Cite as: Leven v. Frey
123 Nev. Adv. Op. No. 40
October 11, 2007
IN THE SUPREME COURT OF THE STATE OF NEVADA
HERBERT FREY AND CY YEHROS,
Proper person appeal from a district court order denying appellant’s motion to declare an expired judgment void due to improper renewal. Eighth Judicial District Court, Clark County; Valorie Vega, Judge.
Reversed and remanded with instructions.
Robert Leven, Las Vegas, in Proper Person.
Deaner, Deaner, Scann, Malan & Larsen and Brent A. Larsen, Las Vegas, for Respondents.
Flangas Law Office and Leo P. Flangas, Las Vegas; Leonard Schwartzer, Las Vegas, for Amici Curiae Leo Flangas and Louise Ruiz.
BEFORE THE COURT EN BANC.
By the Court, HARDESTY, J.:
This proper person appeal presents us with an opportunity to clarify the proper procedure for judgment renewal under NRS 17.214 and to address whether judgment creditors are required to strictly comply with the statute’s requirements. We conclude that the statute requires the timely filing of an affidavit, timely recording of the affidavit (if the judgment to be renewed was recorded), and timely service of the affidavit to successfully renew a judgment and that these requirements must be complied with strictly. Since, in this case, respondents did not strictly comply with all of these requirements, the district court improperly denied appellant’s motion to declare void the previous judgment, which had expired. We therefore reverse the district court’s order and remand this matter to the district court.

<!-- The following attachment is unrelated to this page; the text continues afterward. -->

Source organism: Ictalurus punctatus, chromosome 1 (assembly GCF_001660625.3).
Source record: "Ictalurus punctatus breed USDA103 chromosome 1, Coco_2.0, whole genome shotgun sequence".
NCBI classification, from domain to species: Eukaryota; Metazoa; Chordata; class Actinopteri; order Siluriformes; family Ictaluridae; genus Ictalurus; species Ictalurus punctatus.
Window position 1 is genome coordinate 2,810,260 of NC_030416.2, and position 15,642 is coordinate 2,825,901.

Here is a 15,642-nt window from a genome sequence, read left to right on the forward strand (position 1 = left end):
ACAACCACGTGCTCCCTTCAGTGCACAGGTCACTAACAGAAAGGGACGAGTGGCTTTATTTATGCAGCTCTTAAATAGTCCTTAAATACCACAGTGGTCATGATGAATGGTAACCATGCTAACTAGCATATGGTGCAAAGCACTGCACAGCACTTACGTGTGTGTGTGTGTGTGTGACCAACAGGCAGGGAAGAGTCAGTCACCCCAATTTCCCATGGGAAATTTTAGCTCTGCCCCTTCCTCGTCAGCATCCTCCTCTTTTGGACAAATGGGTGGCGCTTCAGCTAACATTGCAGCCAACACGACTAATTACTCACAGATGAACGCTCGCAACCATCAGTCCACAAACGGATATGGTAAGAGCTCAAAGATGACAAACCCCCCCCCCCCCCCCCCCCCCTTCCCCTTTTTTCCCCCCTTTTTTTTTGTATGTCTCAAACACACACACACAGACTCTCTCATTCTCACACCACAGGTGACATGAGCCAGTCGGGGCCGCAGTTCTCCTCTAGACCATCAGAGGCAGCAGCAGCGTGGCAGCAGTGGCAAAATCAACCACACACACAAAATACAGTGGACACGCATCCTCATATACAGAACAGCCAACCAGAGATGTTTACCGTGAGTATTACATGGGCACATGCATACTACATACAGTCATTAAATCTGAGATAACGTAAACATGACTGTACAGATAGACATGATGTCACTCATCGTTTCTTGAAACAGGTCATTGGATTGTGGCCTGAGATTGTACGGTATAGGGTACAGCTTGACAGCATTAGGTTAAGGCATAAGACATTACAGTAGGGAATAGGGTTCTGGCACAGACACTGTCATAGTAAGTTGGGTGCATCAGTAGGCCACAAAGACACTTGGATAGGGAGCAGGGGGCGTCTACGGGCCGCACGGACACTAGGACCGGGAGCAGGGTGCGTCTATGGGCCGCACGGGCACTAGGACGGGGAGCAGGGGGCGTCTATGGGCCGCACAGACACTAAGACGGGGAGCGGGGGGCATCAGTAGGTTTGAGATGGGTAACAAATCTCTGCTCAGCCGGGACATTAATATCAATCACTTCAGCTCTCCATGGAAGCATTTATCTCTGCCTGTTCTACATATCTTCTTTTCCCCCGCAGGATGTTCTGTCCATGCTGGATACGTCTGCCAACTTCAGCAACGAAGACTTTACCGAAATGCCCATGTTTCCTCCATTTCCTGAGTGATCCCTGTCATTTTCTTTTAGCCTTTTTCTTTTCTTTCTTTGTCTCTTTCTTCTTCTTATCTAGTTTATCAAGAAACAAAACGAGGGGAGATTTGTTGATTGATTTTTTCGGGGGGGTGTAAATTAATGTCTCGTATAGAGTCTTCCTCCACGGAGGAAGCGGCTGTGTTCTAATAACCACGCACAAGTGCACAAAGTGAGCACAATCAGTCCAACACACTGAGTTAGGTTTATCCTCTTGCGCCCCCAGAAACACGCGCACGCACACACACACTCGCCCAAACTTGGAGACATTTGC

FACTS AND PROCEDURAL HISTORY
After appellant Robert Leven, a one-time condominium owner, and other plaintiffs sued their condominium owners’ association, its board of directors, officers, property managers, insurance carriers, and legal counsel, and the condominium developers, the district court adjudicated all parties’ claims and entered a judgment against Leven and the other plaintiffs. The original judgment, filed on October 25, 1996, and recorded on October 28, 1996, awarded attorney fees and costs to respondents Cy Yehros, a general contractor, and his business partner, Herbert Frey (collectively Frey).